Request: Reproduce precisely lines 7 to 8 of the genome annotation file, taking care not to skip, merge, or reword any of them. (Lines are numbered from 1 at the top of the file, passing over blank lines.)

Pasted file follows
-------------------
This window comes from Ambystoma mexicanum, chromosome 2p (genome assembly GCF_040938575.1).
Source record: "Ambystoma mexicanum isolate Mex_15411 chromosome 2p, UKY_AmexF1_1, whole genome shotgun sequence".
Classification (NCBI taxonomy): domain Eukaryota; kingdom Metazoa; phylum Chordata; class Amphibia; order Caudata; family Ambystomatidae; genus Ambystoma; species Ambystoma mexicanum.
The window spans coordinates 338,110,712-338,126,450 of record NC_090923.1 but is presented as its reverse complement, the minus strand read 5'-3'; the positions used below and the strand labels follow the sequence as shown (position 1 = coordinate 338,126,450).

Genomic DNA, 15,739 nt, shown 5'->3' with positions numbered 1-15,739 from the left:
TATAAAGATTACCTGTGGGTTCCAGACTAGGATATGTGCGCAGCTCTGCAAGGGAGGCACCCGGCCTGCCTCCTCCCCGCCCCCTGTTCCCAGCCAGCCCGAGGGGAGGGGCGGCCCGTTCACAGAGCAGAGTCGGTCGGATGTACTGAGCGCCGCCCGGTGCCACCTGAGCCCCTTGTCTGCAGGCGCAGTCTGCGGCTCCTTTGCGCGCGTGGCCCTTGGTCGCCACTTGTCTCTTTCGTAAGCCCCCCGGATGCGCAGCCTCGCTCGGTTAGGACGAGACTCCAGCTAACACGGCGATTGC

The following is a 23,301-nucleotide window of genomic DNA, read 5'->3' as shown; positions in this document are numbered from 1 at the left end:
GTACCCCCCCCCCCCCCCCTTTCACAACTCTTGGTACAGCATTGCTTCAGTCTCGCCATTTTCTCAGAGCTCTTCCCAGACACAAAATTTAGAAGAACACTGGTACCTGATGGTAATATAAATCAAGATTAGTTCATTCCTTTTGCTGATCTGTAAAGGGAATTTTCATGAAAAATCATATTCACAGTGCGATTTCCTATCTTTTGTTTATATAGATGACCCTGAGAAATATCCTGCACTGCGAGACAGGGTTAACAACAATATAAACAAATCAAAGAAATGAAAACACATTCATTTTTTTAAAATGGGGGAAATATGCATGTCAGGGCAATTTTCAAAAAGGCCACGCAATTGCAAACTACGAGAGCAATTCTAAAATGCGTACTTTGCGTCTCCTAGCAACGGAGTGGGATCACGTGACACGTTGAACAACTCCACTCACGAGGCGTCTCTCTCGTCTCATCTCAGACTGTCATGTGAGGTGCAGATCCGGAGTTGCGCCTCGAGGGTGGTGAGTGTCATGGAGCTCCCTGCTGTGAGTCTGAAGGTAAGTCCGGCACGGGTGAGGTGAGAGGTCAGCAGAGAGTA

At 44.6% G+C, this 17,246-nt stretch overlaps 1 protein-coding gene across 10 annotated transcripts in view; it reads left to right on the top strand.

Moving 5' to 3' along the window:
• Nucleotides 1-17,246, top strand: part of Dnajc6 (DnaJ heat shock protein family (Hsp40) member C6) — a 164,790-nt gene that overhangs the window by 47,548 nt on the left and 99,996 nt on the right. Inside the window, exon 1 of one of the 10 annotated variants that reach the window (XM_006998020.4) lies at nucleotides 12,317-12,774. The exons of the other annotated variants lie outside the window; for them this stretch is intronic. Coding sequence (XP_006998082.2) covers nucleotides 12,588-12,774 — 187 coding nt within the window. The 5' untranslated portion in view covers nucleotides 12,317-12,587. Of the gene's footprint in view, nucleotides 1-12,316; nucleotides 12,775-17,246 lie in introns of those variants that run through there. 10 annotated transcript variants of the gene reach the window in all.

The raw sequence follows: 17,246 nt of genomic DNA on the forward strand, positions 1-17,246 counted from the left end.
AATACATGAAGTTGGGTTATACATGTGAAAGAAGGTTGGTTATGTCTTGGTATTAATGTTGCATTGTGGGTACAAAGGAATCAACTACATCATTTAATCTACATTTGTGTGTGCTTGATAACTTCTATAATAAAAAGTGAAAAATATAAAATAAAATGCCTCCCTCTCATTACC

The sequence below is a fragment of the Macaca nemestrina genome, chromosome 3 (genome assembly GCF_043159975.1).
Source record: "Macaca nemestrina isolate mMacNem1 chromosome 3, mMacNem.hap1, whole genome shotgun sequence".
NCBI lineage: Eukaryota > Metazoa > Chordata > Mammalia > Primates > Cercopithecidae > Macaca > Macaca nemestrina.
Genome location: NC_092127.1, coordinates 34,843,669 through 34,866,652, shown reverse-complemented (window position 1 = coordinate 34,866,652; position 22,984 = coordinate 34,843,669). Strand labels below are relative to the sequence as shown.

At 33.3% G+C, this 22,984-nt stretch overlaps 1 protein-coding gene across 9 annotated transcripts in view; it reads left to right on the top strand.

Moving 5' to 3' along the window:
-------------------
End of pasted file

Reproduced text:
The following is a 23,301-nucleotide window of genomic DNA, read 5'->3' as shown; positions in this document are numbered from 1 at the left end:
GTACCCCCCCCCCCCCCCCTTTCACAACTCTTGGTACAGCATTGCTTCAGTCTCGCCATTTTCTCAGAGCTCTTCCCAGACACAAAATTTAGAAGAACACTGGTACCTGATGGTAATATAAATCAAGATTAGTTCATTCCTTTTGCTGATCTGTAAAGGGAATTTTCATGAAAAATCATATTCACAGTGCGATTTCCTATCTTTTGTTTATATAGATGACCCTGAGAAATATCCTGCACTGCGAGACAGGGTTAACAACAATATAAACAAATCAAAGAAATGAAAACACATTCATTTTTTTAAAATGGGGGAAATATGCATGTCAGGGCAATTTTCAAAAAGGCCACGCAATTGCAAACTACGAGAGCAATTCTAAAATGCGTACTTTGCGTCTCCTAGCAACGGAGTGGGATCACGTGACACGTTGAACAACTCCACTCACGAGGCGTCTCTCTCGTCTCATCTCAGACTGTCATGTGAGGTGCAGATCCGGAGTTGCGCCTCGAGGGTGGTGAGTGTCATGGAGCTCCCTGCTGTGAGTCTGAAGGTAAGTCCGGCACGGGTGAGGTGAGAGGTCAGCAGAGAGTA